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2010 in review: Aging brains, money, happiness, and a bris exception

Friday, December 31, 2010
posted by Douglas Keene

As trial consultants, we are always on the lookout for new nuggets of useful information. Some of them are true wisdom and some… let’s just say ‘not so much’. Generally, we share only the really good stuff with you but sometimes we regress a bit. And this is one of those times. Hang on!

Despite the disturbing news out earlier this year that middle age now begins at 35 and multiple other (obviously erroneous) sources telling us that aging brains are simply not up to par—there is good news for those of us on the other side of 30 (even those of us way on the other side!). The development of face memory doesn’t reach it’s peak until our early 30s.  I bet this is why those of us well on the other side of 30 ponder ‘that person looks familiar’ more often than those under 30. We simply remember more.

2010 also brought us the disconcerting news that money can’t buy happiness (or fidelity) unless it’s above a certain amount of money. Turns out it also can’t buy you sensitivity to others. Members of the ‘upper class’ (rich people) have a much harder time reading/intuiting the emotions of others.

We’ve done an ongoing post topic here at The Jury Room on how hard it is to be a woman. And there are certainly lots of reasons for that. But we’re ending up 2010 with a ray of hope. Women often report ongoing instances of sexist statements/communications in the workplace. Researchers at the University of Nebraska-Lincoln found that women who confront sexist statements in the workplace feel more competent and more capable.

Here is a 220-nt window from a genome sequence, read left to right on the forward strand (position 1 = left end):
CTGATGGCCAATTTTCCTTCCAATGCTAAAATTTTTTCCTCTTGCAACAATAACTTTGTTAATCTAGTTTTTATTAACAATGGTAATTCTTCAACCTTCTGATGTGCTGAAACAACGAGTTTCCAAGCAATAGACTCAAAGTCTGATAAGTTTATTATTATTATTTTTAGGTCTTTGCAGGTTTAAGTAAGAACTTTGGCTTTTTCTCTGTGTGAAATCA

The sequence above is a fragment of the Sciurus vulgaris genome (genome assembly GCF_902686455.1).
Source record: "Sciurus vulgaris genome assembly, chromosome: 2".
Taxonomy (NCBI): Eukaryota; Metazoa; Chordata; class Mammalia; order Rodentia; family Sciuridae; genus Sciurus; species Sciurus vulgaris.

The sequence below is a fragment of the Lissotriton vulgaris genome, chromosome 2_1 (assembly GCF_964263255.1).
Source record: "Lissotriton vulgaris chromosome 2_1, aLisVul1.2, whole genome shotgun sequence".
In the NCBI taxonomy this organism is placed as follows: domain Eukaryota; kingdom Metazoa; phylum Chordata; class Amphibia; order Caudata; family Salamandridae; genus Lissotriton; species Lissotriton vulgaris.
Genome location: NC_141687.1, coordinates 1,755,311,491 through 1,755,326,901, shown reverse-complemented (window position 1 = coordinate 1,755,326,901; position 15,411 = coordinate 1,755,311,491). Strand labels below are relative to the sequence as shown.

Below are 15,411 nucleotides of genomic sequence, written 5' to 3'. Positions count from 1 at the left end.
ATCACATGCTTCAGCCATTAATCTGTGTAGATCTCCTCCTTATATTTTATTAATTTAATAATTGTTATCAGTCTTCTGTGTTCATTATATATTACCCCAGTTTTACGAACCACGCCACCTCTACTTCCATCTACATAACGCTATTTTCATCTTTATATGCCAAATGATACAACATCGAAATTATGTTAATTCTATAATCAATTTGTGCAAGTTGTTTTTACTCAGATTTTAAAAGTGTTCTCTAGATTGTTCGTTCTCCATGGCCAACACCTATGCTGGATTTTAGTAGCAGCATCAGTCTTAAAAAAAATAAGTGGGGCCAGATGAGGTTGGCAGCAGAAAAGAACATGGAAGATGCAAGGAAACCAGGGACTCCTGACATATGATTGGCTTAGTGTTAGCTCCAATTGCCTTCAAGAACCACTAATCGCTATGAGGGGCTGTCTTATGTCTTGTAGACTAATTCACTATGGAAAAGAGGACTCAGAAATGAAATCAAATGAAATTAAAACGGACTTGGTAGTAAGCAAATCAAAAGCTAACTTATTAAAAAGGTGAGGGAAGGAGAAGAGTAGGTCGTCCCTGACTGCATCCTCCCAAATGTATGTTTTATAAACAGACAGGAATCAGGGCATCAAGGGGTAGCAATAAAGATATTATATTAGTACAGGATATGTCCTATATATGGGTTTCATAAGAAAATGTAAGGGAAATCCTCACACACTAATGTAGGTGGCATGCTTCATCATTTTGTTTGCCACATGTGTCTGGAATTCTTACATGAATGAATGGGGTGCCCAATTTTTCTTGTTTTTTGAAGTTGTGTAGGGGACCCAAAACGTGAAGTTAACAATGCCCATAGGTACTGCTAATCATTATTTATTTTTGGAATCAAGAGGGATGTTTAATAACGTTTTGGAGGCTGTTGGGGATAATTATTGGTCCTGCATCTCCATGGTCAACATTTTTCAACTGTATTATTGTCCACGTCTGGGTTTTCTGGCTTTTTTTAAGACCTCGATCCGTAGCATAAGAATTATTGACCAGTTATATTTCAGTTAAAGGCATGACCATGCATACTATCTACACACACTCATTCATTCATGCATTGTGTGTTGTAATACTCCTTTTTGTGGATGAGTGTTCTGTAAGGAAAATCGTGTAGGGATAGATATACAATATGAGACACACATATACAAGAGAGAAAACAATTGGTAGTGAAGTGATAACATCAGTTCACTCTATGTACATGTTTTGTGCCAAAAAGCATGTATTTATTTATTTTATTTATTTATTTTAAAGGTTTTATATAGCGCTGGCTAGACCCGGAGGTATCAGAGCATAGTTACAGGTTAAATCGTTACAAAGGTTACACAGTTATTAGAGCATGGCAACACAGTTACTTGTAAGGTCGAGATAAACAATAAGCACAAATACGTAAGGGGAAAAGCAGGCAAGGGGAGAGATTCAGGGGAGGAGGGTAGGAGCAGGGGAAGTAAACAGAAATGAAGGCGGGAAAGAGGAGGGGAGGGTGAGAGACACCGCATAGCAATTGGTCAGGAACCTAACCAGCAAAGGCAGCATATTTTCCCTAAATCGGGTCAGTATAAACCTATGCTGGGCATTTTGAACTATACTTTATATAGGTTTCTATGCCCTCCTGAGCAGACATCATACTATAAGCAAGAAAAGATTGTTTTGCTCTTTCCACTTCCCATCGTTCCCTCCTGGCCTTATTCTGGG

And on that note, we want to applaud Judge Kimba Wood from the Southern District of New York who responded to a male attorney requesting time away if his daughter gave birth to a boy. Judge Wood made a ‘bris exception’ and countered with what would happen if a daughter was born:

“Mr. Epstein will be permitted to attend the bris, in the joyous event that a son is born. But the Court would like to balance the scales. If a daughter is born, there will be a public celebration in Court, with readings from poetry celebrating girls and women.”

Gervais, S. J.,, Hillard, A. &, & Vescio, T. K. (2010). Confronting sexism: The role of relationship orientation and gender. Sex Roles, 63, 463-474

Kraus MW, Côté S, & Keltner D (2010). Social class, contextualism, and empathic accuracy. Psychological science : a journal of the American Psychological Society / APS, 21 (11), 1716-23 PMID: 20974714

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